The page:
A fast-growing plant that spreads rapidly to form a dense mat of growth. It is difficult to eradicate and can become a serious weed in cultivated land, affecting crops such as maize, cotton, sugar cane, vineyards and plantation crops. It is listed as a noxious weed.
The plant can be grown to form a dense lawn that tolerates foot traffic well and also excludes many common weeds It is much grown in golf courses in subtropics and tropics, being used both on the fairways and tee areas
After fire, new shoots and leaves sprout quickly as they are nourished by ample underground reserves


Seed -


Planting is best done in wet weather to ensure quick sprouting. It gives a complete ground cover in 4-8 weeks when sprigged 30-45 cm apart (Huxley, 1992).


Contains starch and cynodin, a substance similar to asparagin.
- Plant yields crude proteins, mineral constituents, oxides of magnesium, phosphorus, calcium, sodium, and potassium.
- Whole plant yields sitosterol and carotene, vitamin C, cartone, palmitic acid, triterpenoids, alkaloids, ergonovine, and ergonovinine.
- Phytochemical screening of aqueous extract yielded flavonoids and glycosides. 
- Methanolic extract yielded flavanoids, phenolic compounds, tannins, and phytosterols. 


Important formulations 
1. Patoladi Churna 
2. Manasamitra vatakam
3. Durvadi taila 

Parts used for medicinal purpose

Whole plant, ,


Juice of plant  - 10 -20 ml
Decoction  - 40 - 50 ml

Commercial value:

it is listed as one of the most “serious” agricultural and environmental weeds in the world (Holm et al., 1977).
Cynodon dactylon can be used for erosion control. It is very easy to plant it in the garden as a lawn grass and even for farm pastures. While it does not produce much bulk, its feeding value is high and it grows fast. In traditional medicine it is used for indigestion and the treatment of wounds. However, it not recommended for planting as it is so difficult to eradicate. Its uses cannot compensate for this plants overall negative impacts.


Root -Fibrous, cylindrical, upto 4 mm thick, minute hair-like roots arise from the main roots; cream coloured.

Stem -Slender, prostrate, upto 1.0 mm thick, jointed, leafy, very smooth, yellowish green in colour.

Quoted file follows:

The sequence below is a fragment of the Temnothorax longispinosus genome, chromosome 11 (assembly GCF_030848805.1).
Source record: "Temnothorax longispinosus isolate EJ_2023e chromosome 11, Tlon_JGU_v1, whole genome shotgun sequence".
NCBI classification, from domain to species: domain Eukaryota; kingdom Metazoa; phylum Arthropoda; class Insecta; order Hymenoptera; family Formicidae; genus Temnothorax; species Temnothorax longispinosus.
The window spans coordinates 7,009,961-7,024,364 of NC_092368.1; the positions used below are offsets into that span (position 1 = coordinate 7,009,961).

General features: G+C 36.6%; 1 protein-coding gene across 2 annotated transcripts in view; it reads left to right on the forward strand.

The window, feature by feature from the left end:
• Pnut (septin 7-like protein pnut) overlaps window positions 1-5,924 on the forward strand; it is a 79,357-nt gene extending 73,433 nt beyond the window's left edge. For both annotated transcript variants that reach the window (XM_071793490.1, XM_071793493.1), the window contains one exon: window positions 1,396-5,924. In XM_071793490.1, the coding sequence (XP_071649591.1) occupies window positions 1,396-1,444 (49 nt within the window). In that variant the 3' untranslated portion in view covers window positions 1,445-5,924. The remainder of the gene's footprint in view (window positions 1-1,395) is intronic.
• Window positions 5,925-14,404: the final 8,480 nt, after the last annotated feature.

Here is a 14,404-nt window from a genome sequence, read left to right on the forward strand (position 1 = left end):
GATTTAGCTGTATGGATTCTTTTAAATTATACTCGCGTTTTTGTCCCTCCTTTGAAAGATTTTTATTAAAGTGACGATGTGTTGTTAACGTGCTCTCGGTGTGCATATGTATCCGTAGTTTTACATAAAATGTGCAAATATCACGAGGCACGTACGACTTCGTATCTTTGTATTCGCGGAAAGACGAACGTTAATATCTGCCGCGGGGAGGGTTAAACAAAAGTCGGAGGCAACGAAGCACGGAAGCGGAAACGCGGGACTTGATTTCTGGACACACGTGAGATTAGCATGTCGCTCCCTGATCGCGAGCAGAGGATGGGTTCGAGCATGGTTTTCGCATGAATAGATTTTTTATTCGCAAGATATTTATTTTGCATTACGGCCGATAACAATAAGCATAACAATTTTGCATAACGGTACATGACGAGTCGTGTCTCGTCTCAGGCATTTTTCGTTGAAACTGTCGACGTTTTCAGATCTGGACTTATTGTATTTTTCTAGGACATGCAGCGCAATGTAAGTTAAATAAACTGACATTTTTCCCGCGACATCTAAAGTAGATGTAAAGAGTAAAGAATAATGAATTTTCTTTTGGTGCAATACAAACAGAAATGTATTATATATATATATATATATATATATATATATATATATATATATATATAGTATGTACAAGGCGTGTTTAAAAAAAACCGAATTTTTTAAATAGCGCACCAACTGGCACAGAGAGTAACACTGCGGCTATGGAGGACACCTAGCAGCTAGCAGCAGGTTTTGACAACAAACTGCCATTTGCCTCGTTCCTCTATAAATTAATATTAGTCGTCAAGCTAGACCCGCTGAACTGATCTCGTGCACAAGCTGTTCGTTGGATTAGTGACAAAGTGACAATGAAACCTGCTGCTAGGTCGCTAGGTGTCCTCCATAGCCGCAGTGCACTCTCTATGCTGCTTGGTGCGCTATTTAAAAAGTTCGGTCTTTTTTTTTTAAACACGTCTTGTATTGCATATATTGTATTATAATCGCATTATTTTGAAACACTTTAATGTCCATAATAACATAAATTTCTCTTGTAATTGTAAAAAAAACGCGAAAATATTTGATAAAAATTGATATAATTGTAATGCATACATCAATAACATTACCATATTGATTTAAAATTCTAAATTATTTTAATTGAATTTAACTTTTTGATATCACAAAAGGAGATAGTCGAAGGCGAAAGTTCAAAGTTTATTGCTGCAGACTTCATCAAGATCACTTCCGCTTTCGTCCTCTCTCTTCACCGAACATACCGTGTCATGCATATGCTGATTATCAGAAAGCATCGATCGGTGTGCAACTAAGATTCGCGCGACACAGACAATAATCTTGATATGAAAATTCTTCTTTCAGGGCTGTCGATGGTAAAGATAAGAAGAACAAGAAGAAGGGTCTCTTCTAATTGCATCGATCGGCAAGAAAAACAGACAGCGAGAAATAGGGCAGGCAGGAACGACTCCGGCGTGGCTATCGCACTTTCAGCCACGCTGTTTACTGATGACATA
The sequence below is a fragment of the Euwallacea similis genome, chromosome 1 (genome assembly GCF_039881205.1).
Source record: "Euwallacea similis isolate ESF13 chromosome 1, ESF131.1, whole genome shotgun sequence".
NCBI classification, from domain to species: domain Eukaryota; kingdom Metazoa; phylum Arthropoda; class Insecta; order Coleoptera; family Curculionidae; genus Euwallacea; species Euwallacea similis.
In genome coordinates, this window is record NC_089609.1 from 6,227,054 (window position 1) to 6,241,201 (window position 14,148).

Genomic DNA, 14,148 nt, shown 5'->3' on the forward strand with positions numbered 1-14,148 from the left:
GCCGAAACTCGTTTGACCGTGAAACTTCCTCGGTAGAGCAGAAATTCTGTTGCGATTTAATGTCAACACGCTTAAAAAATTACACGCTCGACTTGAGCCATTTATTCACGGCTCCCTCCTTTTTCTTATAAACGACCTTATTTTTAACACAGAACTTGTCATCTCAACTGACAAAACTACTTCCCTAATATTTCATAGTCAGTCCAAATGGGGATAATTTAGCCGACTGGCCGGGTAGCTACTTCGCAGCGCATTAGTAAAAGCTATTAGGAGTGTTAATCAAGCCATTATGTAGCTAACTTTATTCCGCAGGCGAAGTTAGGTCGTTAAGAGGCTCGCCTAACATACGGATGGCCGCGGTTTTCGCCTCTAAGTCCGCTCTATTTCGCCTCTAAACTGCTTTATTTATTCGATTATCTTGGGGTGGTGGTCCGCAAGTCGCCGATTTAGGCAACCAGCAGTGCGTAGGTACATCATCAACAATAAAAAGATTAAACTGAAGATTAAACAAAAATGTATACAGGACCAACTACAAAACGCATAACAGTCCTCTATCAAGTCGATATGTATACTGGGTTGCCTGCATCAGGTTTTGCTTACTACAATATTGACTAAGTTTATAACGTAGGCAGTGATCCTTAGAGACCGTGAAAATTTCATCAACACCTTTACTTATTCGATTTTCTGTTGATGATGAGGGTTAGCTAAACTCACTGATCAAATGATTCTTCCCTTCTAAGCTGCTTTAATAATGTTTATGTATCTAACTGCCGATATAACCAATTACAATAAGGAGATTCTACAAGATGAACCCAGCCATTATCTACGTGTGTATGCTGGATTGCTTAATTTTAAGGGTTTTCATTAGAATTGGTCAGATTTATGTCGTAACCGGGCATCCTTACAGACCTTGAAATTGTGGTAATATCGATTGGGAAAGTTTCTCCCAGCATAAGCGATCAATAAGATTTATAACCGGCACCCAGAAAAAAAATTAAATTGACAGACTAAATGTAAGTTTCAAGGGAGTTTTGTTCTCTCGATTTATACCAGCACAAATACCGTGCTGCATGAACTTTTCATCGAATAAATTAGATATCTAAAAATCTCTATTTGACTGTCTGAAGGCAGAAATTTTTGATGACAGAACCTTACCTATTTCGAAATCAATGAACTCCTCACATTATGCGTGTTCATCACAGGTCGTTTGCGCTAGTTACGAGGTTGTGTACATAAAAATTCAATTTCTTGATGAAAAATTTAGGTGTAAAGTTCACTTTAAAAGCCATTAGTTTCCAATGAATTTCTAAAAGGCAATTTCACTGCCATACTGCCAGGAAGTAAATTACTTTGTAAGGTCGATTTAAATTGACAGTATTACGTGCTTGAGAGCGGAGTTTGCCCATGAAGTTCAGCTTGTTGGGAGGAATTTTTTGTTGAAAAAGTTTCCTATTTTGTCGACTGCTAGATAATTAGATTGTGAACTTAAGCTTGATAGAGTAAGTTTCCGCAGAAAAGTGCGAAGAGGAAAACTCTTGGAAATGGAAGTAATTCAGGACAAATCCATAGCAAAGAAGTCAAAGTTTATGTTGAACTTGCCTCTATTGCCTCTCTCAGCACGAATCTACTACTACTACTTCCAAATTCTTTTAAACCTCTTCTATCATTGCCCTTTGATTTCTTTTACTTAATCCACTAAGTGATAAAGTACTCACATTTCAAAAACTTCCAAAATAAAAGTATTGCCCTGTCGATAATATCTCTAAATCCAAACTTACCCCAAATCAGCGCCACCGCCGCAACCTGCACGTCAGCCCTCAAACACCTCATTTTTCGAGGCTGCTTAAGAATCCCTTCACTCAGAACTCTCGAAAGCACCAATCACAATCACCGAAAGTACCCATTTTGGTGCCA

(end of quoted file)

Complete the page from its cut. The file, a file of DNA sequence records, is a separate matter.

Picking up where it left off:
Leaf – 2 to 10 cm long and 1.25 to 3 mm wide, narrowly linear or lanceolate, finely acute more or less glaucous, soft, smooth, usually conspicuously distichous in the barren shoots and at the base of the stems; sheath light, glabrous or sometimes bearded, ligule a very fine ciliate rim.


Root – Mature root shows epiblema or piliferous layer composed of a single layer of thin-walled, radially elongated to cubical cells; hypodermis composed of 1 or 2 layered, thin-walled, tangentially elongated to irregular shaped cells; cortex differentiated into two zones,. 1 or 2 layers of smaller, thin-walled, polygonal, lignified sclerenchymatous and 4 to 6 layers of larger thin-walled, elongated parenchymatous cells; endodermis quite distinct, single layered, thick-walled, tangentially elongated cells; pericycle 1 or 2 layers composed of thin-walled sclerenchymatous cells; vascular bundles consisting of xylem and phloem, arranged in a ring on different radials; xylem exarch, having usual elements; centre occupied by wide pith, composed of oval to rounded thick-walled parenchymatous cells containing numerous simple, round to oval or angular starch grains measuring 4 to 16 n in dia., and compound starch grains having 2 to 4 components

Stem – Oval in outline with a little depression on one side, shows a cuticularised epidermis single layered, having lignified walls; hypodermis 1 or 2 layers, sclerenchymatous; cortex composed of 3 to 5 layers of round to oval thin walled parenchymatous cells; endodermis not distinct; pericycle present in the form of continuous ring of 2 to 5 layers of sclerenchymatous fibres; vascular bundle collateral, closed and scattered throughout the ground mass of parenchyma, each surrounded by sclerenchymatous sheath; vessels simple, spiral, scalariform, and annular; medullary rays not distinct; fibres short, thick walled, having narrow lumen and pointed tips; starch grains simple and compound having 2 to 4 components, present in cortex and ground tissue, simple grains measuring 4 to 16 n in dia.

Leaf – Lamina shows nearly square to oval epidermis having irregularly cutinised outer wall, bulliform cells present on the dorsal side which are grouped together and lie at the bottom of a well defined groove in between the veins; these are thin walled and lack chlorophyll, extend deep into the mesophyll; mesophyll not differentiated into palisade and spongy parenchyma; row of vascular bundles nearly alike, except that the median bundle is larger; bundle sheath single, and consists of thin-walled more or less isodiametric parenchyma cells containing chloroplast; mesophyll tissue broken by 1 or 2 thin-walled colourless cells which extend from bundle sheath to the thin walled parenchymatous band of stereome near upper and lower epidermis

Geographical distribution:

Originally from Africa and S. Asia, it is widely naturalized in the temperate to tropical zones of Europe, Africa, Asia, the Pacific and the Americas.


Commonly found in open grasslands, rice paddies, waste places, at low and medium altitudes. 
- Bermuda grass is extensively used in urban and suburban lawns. In the rural areas, collected for supplementary feed for horses and carabaos.

Plant conservation: